it is still the case that challenging the validity of the theories
of relativity is not a sensible career option. In fact, even showing
that the famous tests of general relativity may be explained by other
means is regarded by some
as a veiled attack on the validity of Einstein's theory.
There have been worries expressed also over some points in quantum
mechanics almost from the very beginning of the subject. Frequently,
these have revolved around the role of the observer and over whether
or not quantum mechanics is an objective theory. One man who has
considered these points at length is Karl Popper, probably one of
the best known philosophers of science. Although he has written on
the topics at length, his book Quantum Theory and the Schism in
Physics proves an
excellent source of his views.
He expresses the view that the observer, or, as he prefers to call
him, the experimentalist, plays exactly the same role in quantum
mechanics as he does in classical physics; that is, he is there to
test the theory. This, of course, is totally contrary to the so-called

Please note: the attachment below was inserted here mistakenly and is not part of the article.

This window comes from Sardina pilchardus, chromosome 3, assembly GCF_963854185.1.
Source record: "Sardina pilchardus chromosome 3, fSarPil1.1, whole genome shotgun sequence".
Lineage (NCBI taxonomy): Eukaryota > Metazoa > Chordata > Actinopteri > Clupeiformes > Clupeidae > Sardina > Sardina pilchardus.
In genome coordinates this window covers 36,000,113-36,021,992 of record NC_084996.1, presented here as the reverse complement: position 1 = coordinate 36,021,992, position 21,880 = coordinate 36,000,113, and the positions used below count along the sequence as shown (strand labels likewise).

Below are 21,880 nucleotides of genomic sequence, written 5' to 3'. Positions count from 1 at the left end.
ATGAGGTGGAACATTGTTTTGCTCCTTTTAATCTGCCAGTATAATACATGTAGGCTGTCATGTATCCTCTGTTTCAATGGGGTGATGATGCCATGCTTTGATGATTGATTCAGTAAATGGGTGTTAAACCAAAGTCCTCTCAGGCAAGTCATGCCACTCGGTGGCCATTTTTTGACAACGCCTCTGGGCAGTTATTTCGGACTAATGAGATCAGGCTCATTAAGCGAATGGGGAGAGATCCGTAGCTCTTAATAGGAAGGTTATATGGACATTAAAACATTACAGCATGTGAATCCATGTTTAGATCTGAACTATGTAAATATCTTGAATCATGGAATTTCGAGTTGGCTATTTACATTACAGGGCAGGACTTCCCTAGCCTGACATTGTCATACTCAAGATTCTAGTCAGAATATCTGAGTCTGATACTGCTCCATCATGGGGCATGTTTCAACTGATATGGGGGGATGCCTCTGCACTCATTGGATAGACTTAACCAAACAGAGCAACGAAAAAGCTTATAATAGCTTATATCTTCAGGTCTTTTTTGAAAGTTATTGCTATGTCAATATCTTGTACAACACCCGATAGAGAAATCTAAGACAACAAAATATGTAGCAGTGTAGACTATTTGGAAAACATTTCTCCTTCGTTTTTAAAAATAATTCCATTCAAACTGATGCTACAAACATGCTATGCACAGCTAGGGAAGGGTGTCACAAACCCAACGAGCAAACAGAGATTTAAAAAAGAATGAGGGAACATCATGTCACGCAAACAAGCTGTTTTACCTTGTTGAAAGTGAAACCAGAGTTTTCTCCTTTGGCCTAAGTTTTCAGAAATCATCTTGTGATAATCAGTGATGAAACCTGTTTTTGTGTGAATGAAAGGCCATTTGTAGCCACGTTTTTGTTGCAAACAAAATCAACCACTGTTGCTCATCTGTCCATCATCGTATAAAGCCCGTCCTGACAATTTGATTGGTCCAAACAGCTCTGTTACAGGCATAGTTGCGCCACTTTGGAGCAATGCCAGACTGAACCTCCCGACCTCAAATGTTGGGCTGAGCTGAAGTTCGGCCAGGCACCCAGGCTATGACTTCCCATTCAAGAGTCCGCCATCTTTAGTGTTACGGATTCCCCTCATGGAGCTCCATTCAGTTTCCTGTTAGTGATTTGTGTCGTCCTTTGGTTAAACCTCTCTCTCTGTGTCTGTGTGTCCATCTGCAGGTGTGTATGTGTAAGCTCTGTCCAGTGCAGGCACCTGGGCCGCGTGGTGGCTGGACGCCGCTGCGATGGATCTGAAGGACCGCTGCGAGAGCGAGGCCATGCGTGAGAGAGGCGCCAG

Copenhagen Interpretation, which provides the normally accepted position.
This alternative view basically claims that “objective reality
has evaporated” and “quantum mechanics does not represent
particles, but rather our knowledge, our observations, or our
consciousness, of particles”. As Popper points out, there have
been a great many very eminent physicists who, over the years, have
switched allegiance from the pro-Copenhagen camp. He cites among these
Louis de Broglie and his former pupil Jean-Pierre Vigier, Alfred
Landé and, in some ways most importantly, David Bohm.
Bohm, himself an acknowledged and deeply respected thinker, wrote a
book on quantum theory, which was published in 1951, in which he
presented the Copenhagen point of view in minute detail. Later,
apparently under Einstein's influence, he arrived at a theory
“whose logical consistency proved the falsity of the